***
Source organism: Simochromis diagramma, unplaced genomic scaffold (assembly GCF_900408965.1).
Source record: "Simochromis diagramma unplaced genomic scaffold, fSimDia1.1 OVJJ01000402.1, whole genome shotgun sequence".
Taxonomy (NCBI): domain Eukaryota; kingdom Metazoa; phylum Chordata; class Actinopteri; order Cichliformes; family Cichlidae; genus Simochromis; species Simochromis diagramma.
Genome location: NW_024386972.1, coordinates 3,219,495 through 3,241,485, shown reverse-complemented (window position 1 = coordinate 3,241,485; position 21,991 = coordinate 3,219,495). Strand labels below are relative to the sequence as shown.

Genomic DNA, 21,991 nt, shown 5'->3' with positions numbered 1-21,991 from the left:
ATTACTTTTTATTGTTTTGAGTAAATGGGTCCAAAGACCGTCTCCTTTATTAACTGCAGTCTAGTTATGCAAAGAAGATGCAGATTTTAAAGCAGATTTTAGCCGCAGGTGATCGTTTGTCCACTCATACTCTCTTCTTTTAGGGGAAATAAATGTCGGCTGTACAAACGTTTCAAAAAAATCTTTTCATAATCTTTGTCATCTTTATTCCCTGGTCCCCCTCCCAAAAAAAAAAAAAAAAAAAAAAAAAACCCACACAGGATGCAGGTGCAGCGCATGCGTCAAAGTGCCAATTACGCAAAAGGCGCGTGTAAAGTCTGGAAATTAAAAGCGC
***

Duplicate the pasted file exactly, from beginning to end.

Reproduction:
Source organism: Simochromis diagramma, unplaced genomic scaffold (assembly GCF_900408965.1).
Source record: "Simochromis diagramma unplaced genomic scaffold, fSimDia1.1 OVJJ01000402.1, whole genome shotgun sequence".
Taxonomy (NCBI): domain Eukaryota; kingdom Metazoa; phylum Chordata; class Actinopteri; order Cichliformes; family Cichlidae; genus Simochromis; species Simochromis diagramma.
Genome location: NW_024386972.1, coordinates 3,219,495 through 3,241,485, shown reverse-complemented (window position 1 = coordinate 3,241,485; position 21,991 = coordinate 3,219,495). Strand labels below are relative to the sequence as shown.

Genomic DNA, 21,991 nt, shown 5'->3' with positions numbered 1-21,991 from the left:
ATTACTTTTTATTGTTTTGAGTAAATGGGTCCAAAGACCGTCTCCTTTATTAACTGCAGTCTAGTTATGCAAAGAAGATGCAGATTTTAAAGCAGATTTTAGCCGCAGGTGATCGTTTGTCCACTCATACTCTCTTCTTTTAGGGGAAATAAATGTCGGCTGTACAAACGTTTCAAAAAAATCTTTTCATAATCTTTGTCATCTTTATTCCCTGGTCCCCCTCCCAAAAAAAAAAAAAAAAAAAAAAAAAACCCACACAGGATGCAGGTGCAGCGCATGCGTCAAAGTGCCAATTACGCAAAAGGCGCGTGTAAAGTCTGGAAATTAAAAGCGC